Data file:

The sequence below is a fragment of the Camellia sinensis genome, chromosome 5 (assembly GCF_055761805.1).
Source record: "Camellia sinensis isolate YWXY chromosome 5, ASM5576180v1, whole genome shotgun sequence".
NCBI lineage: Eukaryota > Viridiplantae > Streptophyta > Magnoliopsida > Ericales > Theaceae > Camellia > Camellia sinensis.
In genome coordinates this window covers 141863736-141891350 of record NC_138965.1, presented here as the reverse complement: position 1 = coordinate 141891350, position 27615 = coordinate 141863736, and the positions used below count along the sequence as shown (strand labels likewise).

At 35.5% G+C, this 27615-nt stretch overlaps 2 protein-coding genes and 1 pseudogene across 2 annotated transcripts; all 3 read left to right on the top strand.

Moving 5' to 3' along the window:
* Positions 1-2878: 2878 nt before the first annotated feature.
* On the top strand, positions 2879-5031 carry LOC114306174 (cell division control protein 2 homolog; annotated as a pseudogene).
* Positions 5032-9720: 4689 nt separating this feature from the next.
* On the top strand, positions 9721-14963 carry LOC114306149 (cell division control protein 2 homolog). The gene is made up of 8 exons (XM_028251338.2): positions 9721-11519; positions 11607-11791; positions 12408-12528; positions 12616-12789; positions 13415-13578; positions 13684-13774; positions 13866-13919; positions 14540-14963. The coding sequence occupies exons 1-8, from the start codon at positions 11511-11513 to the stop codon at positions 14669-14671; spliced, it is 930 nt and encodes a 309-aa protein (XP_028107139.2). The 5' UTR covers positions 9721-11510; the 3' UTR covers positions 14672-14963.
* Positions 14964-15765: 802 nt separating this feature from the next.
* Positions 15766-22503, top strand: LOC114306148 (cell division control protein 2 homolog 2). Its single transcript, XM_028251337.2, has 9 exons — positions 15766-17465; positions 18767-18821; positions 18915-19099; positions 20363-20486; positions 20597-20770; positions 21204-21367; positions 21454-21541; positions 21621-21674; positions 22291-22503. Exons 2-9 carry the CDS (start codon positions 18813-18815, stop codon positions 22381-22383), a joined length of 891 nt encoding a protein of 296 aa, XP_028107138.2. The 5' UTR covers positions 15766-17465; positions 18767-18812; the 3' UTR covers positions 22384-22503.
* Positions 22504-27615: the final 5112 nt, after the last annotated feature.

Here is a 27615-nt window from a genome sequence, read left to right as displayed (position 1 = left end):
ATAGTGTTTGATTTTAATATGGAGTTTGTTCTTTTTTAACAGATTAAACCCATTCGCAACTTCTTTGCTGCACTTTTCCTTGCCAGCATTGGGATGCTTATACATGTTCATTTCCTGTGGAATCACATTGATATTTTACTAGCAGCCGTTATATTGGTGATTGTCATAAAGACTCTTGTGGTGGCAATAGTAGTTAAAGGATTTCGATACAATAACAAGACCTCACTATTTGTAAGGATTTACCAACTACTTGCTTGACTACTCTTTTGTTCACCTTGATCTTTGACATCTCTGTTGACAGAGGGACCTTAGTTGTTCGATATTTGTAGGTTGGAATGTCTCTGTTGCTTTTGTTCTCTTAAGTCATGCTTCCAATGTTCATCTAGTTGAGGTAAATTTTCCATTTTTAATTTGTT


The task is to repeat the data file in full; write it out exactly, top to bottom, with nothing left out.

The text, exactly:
The sequence below is a fragment of the Camellia sinensis genome, chromosome 5 (assembly GCF_055761805.1).
Source record: "Camellia sinensis isolate YWXY chromosome 5, ASM5576180v1, whole genome shotgun sequence".
NCBI lineage: Eukaryota > Viridiplantae > Streptophyta > Magnoliopsida > Ericales > Theaceae > Camellia > Camellia sinensis.
In genome coordinates this window covers 141863736-141891350 of record NC_138965.1, presented here as the reverse complement: position 1 = coordinate 141891350, position 27615 = coordinate 141863736, and the positions used below count along the sequence as shown (strand labels likewise).

At 35.5% G+C, this 27615-nt stretch overlaps 2 protein-coding genes and 1 pseudogene across 2 annotated transcripts; all 3 read left to right on the top strand.

Moving 5' to 3' along the window:
* Positions 1-2878: 2878 nt before the first annotated feature.
* On the top strand, positions 2879-5031 carry LOC114306174 (cell division control protein 2 homolog; annotated as a pseudogene).
* Positions 5032-9720: 4689 nt separating this feature from the next.
* On the top strand, positions 9721-14963 carry LOC114306149 (cell division control protein 2 homolog). The gene is made up of 8 exons (XM_028251338.2): positions 9721-11519; positions 11607-11791; positions 12408-12528; positions 12616-12789; positions 13415-13578; positions 13684-13774; positions 13866-13919; positions 14540-14963. The coding sequence occupies exons 1-8, from the start codon at positions 11511-11513 to the stop codon at positions 14669-14671; spliced, it is 930 nt and encodes a 309-aa protein (XP_028107139.2). The 5' UTR covers positions 9721-11510; the 3' UTR covers positions 14672-14963.
* Positions 14964-15765: 802 nt separating this feature from the next.
* Positions 15766-22503, top strand: LOC114306148 (cell division control protein 2 homolog 2). Its single transcript, XM_028251337.2, has 9 exons — positions 15766-17465; positions 18767-18821; positions 18915-19099; positions 20363-20486; positions 20597-20770; positions 21204-21367; positions 21454-21541; positions 21621-21674; positions 22291-22503. Exons 2-9 carry the CDS (start codon positions 18813-18815, stop codon positions 22381-22383), a joined length of 891 nt encoding a protein of 296 aa, XP_028107138.2. The 5' UTR covers positions 15766-17465; positions 18767-18812; the 3' UTR covers positions 22384-22503.
* Positions 22504-27615: the final 5112 nt, after the last annotated feature.

Here is a 27615-nt window from a genome sequence, read left to right as displayed (position 1 = left end):
ATAGTGTTTGATTTTAATATGGAGTTTGTTCTTTTTTAACAGATTAAACCCATTCGCAACTTCTTTGCTGCACTTTTCCTTGCCAGCATTGGGATGCTTATACATGTTCATTTCCTGTGGAATCACATTGATATTTTACTAGCAGCCGTTATATTGGTGATTGTCATAAAGACTCTTGTGGTGGCAATAGTAGTTAAAGGATTTCGATACAATAACAAGACCTCACTATTTGTAAGGATTTACCAACTACTTGCTTGACTACTCTTTTGTTCACCTTGATCTTTGACATCTCTGTTGACAGAGGGACCTTAGTTGTTCGATATTTGTAGGTTGGAATGTCTCTGTTGCTTTTGTTCTCTTAAGTCATGCTTCCAATGTTCATCTAGTTGAGGTAAATTTTCCATTTTTAATTTGTT